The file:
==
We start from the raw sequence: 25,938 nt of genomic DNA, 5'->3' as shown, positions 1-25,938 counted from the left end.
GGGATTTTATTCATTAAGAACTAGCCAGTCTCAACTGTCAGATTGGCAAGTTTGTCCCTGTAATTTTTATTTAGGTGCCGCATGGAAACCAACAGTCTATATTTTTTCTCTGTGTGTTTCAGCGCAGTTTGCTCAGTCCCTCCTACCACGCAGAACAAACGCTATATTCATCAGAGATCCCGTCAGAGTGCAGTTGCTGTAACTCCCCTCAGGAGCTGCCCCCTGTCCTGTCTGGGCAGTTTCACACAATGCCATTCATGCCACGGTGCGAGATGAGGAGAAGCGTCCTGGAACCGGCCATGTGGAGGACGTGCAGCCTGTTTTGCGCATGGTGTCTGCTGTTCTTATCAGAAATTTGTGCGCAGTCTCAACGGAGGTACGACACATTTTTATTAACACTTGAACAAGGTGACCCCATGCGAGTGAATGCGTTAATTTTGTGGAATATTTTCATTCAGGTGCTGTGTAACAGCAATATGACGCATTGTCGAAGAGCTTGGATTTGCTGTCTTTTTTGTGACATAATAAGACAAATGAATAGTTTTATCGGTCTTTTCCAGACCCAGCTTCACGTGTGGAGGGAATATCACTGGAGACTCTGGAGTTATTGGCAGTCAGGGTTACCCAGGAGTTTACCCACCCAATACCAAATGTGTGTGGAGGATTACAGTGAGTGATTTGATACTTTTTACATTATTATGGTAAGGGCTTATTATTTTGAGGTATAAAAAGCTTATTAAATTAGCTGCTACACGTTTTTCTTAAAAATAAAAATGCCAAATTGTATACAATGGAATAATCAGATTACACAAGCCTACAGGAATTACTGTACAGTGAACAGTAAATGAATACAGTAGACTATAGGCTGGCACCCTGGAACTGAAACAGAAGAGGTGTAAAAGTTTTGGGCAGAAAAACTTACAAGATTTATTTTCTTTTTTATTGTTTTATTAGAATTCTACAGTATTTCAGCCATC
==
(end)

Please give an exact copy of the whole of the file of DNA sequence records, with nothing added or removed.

We start from the raw sequence: 25,938 nt of genomic DNA, 5'->3' as shown, positions 1-25,938 counted from the left end.
GGGATTTTATTCATTAAGAACTAGCCAGTCTCAACTGTCAGATTGGCAAGTTTGTCCCTGTAATTTTTATTTAGGTGCCGCATGGAAACCAACAGTCTATATTTTTTCTCTGTGTGTTTCAGCGCAGTTTGCTCAGTCCCTCCTACCACGCAGAACAAACGCTATATTCATCAGAGATCCCGTCAGAGTGCAGTTGCTGTAACTCCCCTCAGGAGCTGCCCCCTGTCCTGTCTGGGCAGTTTCACACAATGCCATTCATGCCACGGTGCGAGATGAGGAGAAGCGTCCTGGAACCGGCCATGTGGAGGACGTGCAGCCTGTTTTGCGCATGGTGTCTGCTGTTCTTATCAGAAATTTGTGCGCAGTCTCAACGGAGGTACGACACATTTTTATTAACACTTGAACAAGGTGACCCCATGCGAGTGAATGCGTTAATTTTGTGGAATATTTTCATTCAGGTGCTGTGTAACAGCAATATGACGCATTGTCGAAGAGCTTGGATTTGCTGTCTTTTTTGTGACATAATAAGACAAATGAATAGTTTTATCGGTCTTTTCCAGACCCAGCTTCACGTGTGGAGGGAATATCACTGGAGACTCTGGAGTTATTGGCAGTCAGGGTTACCCAGGAGTTTACCCACCCAATACCAAATGTGTGTGGAGGATTACAGTGAGTGATTTGATACTTTTTACATTATTATGGTAAGGGCTTATTATTTTGAGGTATAAAAAGCTTATTAAATTAGCTGCTACACGTTTTTCTTAAAAATAAAAATGCCAAATTGTATACAATGGAATAATCAGATTACACAAGCCTACAGGAATTACTGTACAGTGAACAGTAAATGAATACAGTAGACTATAGGCTGGCACCCTGGAACTGAAACAGAAGAGGTGTAAAAGTTTTGGGCAGAAAAACTTACAAGATTTATTTTCTTTTTTATTGTTTTATTAGAATTCTACAGTATTTCAGCCATC